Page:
LOS ANGELES (AP) — A California law allowing terminally ill people to end their lives has been put on hold — at least for now.
A ruling handed down by a judge in Riverside County on Thursday found the 2016 state law was unconstitutional and struck it down. The state attorney general’s office was expected to appeal the decision.
The practical impact of the ruling remained unclear on Friday.
The law allowed adults to obtain a prescription for life-ending drugs if a doctor determines they have six months or less to live. It required patients to make two separate requests for the prescription, at least 15 days apart.
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In his ruling, Riverside County Superior Court Judge Daniel Ottolia said lawmakers had illegally passed the law during a special session devoted to other topics.
Alexandra Snyder, executive director of the Life Legal Defense Foundation, which sued to get the law tossed, said the judge’s order voids the current state statute.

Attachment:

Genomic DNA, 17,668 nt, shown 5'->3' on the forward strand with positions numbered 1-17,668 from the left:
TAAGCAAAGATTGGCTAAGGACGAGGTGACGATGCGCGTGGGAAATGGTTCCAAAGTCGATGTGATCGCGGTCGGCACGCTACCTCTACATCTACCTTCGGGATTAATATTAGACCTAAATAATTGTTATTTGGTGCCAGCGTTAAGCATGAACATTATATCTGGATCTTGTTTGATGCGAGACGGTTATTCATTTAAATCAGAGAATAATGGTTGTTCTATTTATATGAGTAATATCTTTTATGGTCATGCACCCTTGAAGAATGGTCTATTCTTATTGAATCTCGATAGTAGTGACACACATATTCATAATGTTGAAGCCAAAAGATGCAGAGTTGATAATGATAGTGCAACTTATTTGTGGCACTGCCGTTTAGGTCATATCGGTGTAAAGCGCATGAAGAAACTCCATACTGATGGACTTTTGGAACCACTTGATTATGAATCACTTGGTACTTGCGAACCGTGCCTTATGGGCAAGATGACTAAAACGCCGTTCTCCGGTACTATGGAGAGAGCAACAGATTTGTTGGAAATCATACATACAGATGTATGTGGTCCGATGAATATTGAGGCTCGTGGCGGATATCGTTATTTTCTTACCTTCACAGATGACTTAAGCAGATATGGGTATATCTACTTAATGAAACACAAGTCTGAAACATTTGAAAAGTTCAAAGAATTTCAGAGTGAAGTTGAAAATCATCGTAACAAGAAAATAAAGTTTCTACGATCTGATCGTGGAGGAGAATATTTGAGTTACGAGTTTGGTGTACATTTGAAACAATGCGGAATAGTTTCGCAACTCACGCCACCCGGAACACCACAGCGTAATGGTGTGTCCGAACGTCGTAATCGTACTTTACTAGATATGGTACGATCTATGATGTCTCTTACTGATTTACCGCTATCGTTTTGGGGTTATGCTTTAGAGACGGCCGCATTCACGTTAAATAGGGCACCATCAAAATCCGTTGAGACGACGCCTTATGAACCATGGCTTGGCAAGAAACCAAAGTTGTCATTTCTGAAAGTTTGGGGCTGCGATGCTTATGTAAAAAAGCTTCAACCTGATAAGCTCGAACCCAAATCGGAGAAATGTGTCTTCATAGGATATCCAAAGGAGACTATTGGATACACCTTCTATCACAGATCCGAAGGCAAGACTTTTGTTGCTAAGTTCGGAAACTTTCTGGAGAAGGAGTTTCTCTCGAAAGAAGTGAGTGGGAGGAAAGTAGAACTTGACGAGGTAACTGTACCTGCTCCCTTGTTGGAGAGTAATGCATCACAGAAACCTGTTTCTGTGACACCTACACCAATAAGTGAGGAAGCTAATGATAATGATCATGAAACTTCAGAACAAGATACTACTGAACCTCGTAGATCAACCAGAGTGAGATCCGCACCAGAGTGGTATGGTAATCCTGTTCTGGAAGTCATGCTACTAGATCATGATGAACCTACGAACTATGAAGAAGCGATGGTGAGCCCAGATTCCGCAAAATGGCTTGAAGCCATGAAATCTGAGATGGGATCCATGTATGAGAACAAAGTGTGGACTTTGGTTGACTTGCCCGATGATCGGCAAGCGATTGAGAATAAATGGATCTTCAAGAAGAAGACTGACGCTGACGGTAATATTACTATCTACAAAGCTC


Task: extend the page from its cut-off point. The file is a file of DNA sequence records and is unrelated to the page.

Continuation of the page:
Compassion & Choices, a national organization that advocated for the law, called for California Attorney General Xavier Becerra to immediately appeal the decision, which it said would preserve the law as the legal fight plays out.
Kevin Diaz, the group’s national director of legal advocacy, said the appeal would give peace of mind to the terminally ill.
California health officials reported that 111 terminally ill people took drugs to end their lives in the first six months after the law went into effect June 9, 2016, in the nation’s most populous state.
The attorney general’s office didn’t immediately respond to a request for comment on Friday.
Associated Press writer Julie Watson in San Diego contributed to this report.